range. How good are you with that rifle of yours?"
I was good enough, and I got the unenviable task of getting everyone's
firearms skills to Fryberger's standards; this at least I could
do well. The JMF standard weapon, the M-26, packs impressive firepower
but it's big and unwieldy and not that accurate; I pushed my squad
to the limits of what the weapon could do, then moved the targets
to 300m and proceeded to headshot them with my Stgw11 and challenged
them to best me, which wasn't exactly feasible: the Stgw11 is
accurate to 300m with only the iron sights; if you raise the integral
scope sight it can hit bull's eye at 800m and the scope has a
built-in image intensifier if you have the battery power to spare.
And, come to think of it, all that shooting brought me to face
a logistic problem of my own.
I had come to Paradise with a sealed box of Stgw11 ammo that I
couldn't open unless under dire circumstances, but I had scrounged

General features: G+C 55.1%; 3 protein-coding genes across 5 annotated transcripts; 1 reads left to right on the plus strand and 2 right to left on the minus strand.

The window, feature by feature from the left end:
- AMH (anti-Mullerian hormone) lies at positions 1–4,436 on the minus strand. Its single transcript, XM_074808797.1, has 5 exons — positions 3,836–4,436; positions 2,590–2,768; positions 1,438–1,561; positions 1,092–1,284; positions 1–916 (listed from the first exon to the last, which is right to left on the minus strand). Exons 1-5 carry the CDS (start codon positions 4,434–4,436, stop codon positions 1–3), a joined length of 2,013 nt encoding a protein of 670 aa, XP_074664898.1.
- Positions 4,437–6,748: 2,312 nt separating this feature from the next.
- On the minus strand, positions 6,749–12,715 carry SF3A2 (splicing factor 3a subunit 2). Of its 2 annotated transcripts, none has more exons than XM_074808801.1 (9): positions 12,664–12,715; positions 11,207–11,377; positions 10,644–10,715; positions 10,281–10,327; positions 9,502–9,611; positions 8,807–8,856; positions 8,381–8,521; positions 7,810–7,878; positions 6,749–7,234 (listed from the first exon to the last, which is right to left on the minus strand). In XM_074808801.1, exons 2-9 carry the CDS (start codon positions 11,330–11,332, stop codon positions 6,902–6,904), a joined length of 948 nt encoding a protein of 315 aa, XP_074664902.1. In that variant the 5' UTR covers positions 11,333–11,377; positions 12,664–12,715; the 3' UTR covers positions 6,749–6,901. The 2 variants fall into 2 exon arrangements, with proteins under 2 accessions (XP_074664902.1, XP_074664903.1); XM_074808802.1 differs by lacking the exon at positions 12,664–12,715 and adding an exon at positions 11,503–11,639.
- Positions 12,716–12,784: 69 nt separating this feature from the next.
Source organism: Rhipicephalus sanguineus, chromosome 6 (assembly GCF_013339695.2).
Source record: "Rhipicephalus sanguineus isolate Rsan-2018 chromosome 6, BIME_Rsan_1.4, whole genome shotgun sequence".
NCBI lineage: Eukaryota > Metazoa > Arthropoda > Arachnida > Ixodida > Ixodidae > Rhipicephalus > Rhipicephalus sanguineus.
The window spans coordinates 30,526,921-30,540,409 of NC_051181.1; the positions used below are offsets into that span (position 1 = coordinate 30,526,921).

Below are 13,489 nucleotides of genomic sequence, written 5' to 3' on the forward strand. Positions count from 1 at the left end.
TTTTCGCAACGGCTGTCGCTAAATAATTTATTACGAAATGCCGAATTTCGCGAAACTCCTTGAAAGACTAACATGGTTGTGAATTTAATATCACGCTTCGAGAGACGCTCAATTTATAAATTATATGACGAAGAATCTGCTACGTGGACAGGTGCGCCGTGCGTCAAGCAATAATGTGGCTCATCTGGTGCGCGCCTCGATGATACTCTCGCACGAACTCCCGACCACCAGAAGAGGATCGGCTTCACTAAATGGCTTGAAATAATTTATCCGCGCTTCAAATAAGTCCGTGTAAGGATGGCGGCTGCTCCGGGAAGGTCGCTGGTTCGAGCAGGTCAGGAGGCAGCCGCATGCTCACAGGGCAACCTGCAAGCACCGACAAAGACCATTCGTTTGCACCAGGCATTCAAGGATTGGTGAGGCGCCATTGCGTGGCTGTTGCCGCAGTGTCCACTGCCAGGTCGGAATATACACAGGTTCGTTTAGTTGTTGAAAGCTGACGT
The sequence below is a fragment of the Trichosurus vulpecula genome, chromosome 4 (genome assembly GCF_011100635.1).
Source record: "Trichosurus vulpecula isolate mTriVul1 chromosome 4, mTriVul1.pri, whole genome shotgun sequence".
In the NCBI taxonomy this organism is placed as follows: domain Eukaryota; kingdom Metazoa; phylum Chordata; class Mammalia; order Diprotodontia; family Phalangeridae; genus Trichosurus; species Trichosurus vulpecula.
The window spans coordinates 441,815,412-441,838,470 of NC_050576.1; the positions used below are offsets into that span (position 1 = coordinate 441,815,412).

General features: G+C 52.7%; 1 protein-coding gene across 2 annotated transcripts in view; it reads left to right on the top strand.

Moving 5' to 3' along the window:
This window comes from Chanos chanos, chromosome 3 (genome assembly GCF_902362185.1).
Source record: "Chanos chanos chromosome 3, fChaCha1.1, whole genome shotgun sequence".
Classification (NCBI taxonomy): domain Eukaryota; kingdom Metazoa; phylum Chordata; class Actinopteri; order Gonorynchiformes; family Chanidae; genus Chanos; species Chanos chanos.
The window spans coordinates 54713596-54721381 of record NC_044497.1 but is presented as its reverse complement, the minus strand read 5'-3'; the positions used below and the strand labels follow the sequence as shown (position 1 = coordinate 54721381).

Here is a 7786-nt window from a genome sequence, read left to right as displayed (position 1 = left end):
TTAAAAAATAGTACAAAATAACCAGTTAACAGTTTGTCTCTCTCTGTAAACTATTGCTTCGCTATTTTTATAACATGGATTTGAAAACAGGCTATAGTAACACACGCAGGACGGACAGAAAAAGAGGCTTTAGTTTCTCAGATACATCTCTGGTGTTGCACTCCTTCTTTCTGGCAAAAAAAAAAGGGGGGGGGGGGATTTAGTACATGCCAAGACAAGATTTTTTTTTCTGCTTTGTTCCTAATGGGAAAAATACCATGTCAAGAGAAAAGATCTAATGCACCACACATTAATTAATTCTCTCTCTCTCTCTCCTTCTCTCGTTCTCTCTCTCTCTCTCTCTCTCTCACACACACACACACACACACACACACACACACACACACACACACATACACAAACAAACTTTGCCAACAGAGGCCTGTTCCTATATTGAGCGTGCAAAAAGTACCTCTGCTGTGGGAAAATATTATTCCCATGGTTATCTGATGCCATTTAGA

for more ammunition to practice with. Since my supply was dwindling,
I approached the subject with the base quartermaster.
"I need more Stgw11 ammo." I said.
"Well," he said scratching his chin, "we don't
"Then I imagine that someone will have to get it." I
"Listen, sergeant: yours is the only weapon of its kind here.
We can't send a ship to your nearest arsenal just to supply you.
Why don't you lock it away and get an M-26? We have plenty of
ammo for it."
"You have ammo also for Russian and Japanese rifles."
"True, but there are a lot of them around. You're the only
Swiss for the moment."
"For the moment, yes. But more will come, and they will need
"We'll think of it by then. As I said, we can't open up a
supply route just for you."